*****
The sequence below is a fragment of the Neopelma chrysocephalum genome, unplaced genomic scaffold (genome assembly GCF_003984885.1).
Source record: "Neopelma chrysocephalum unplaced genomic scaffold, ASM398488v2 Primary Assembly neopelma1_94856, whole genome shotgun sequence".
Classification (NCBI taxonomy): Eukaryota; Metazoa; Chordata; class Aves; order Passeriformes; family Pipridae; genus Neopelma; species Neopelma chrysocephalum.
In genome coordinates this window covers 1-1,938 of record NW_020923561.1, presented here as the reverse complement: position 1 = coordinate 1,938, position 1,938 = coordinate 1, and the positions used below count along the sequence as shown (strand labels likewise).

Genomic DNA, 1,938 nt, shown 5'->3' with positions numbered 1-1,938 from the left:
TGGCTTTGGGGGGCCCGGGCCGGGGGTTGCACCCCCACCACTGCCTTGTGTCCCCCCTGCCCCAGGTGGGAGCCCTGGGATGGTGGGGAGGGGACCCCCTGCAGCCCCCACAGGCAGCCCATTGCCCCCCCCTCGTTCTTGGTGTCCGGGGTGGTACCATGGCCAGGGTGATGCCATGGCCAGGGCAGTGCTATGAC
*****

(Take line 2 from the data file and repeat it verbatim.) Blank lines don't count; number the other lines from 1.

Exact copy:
Source record: "Neopelma chrysocephalum unplaced genomic scaffold, ASM398488v2 Primary Assembly neopelma1_94856, whole genome shotgun sequence".